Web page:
Lectionary Reflection: Luke 17:11-19: One to Remember

Ten to one against.  Not very good odds for us normal people.  Still, there are three things in his little story worthy of note.

1.         How did Jesus respond when only one returned?  Did he get mad?  No.  Was he upset? No.  Did he in any way suggest the other nine would be in trouble for their lack of gratitude?  No.  He pointed out the fact to any who were listening, and then he focused on the one that did return.  How might we respond if we do good for someone and they don’t seem properly grateful?  Maybe not so well?……………

God knows how fickle we are – how ungrateful by nature.  God knows ALL our faults and failings.  There is no surprise there.  He did not even suggest that when good things happen in our lives we should be like the one in ten and make sure we give thanks.  No.  He didn’t say that.  He left it open for us to decide.  I hate it when he does that………….


Why did the nine not return?  Nothing is said about that.  All I can do is peek at human nature and suggest some options: fear on two counts, embarrassment, and other concerns.

Could they have been so thrilled with being clean they immediately went to loved ones and told the good news to them.  Now they could get back to “normal” life, whatever that is.  So they became consumed by life – things other than God.  Like, that never happens to us?

Could they have been ashamed of their having needed help?  People used to be ashamed about needing help.  That was not a good thing.  We all need help at one time or another and so it is nothing to be ashamed of.  Of course, these days there are plenty of people who have no shame not only about receiving help, but it’s like they are entitled to it.  (Once upon a time my kids were 12, 15, 18, and 21 so I know whereof I speak).  Anyway, I felt it was important to point out that people used to be embarrassed or ashamed by the idea that they needed help.

Fear on two counts?  Well, first there is God.  Yes, they wanted to be healed.  Yes, they heard about Jesus the miracle worker.  Yes, they asked and were willing to do what they were told, but it had to be a shock when it ACTUALLY happened.  If they did not feel the fear of God in that moment, they never would.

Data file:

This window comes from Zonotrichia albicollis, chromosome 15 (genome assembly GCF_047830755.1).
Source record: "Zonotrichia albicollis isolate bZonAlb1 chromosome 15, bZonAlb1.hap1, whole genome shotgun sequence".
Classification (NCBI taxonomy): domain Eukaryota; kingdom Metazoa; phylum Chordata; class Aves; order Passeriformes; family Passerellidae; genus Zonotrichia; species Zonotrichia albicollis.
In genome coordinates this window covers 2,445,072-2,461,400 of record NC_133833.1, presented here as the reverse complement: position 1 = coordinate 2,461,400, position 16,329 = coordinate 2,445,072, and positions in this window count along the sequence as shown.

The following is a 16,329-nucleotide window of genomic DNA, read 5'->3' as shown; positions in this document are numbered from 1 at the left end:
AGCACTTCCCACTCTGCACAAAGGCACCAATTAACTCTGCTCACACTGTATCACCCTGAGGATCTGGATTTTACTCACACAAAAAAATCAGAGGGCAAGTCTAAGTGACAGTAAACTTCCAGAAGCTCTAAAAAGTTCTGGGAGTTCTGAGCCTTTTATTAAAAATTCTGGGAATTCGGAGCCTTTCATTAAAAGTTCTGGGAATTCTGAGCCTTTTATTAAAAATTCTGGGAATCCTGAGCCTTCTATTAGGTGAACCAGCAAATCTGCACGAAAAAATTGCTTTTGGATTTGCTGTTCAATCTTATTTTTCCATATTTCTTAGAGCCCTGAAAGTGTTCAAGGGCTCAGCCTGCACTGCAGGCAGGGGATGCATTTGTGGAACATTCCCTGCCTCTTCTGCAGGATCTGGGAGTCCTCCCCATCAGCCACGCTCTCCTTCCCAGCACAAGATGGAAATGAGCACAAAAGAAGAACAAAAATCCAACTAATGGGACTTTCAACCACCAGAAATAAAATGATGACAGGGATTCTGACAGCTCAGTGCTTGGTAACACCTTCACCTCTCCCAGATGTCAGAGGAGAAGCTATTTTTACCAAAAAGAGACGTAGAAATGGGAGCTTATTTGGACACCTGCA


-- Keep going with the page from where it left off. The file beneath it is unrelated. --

Then there must have been some fear of Jesus.  If I go back I might say or do the wrong thing and he might take back his healing.  If I go back he might ask me to do something in return.  (And we have never imagined these things in our own lives in certain situations)?  If I go back, he might even ask me to follow him.  My family has suffered without me long enough already.  He might even expect me to get close to him.  There’s a frightening thought.  Getting close to Jesus, the powerful miracle worker. 

And how many ways have you seen your fellow Christians hold back, keep back, keep God at arm’s length?…………

3.         One curious note.  Jesus said the faith of this man healed him.  But he just pointed out that the man was a Samaritan, a foreigner (NIV).  That had to be a poke in the eye for your average Jew that might have been listening.  A Samaritan!?  How could a Samaritan have the kind of faith that heals?  Samaritans (as my kids might have said when they were young) had “cooties” and so were untouchable, even without a skin disease.  A Samaritan?

Well, Faith is a gift of God………

But that is even worse!  That means God cares about Samaritans enough to give them the faith to be healed.  Maybe God even loves Samaritans.  Oh, the Jews listening must have been hot, but for any gentiles that might read Luke it is another story.  You see in several places in Luke’s gospel he makes a point of cataloging times in Jesus’ life when he reaches out to non-Jews with love.  This is a good thing, and it is important to know for us today as well:

You see, it says NO ONE is outside of God’s love and no one is hopeless and everyone is welcome to be healed.  If I can paraphrase Tiny Tim: “God loves us, everyone.”  Hmmm.  I can preach on that.


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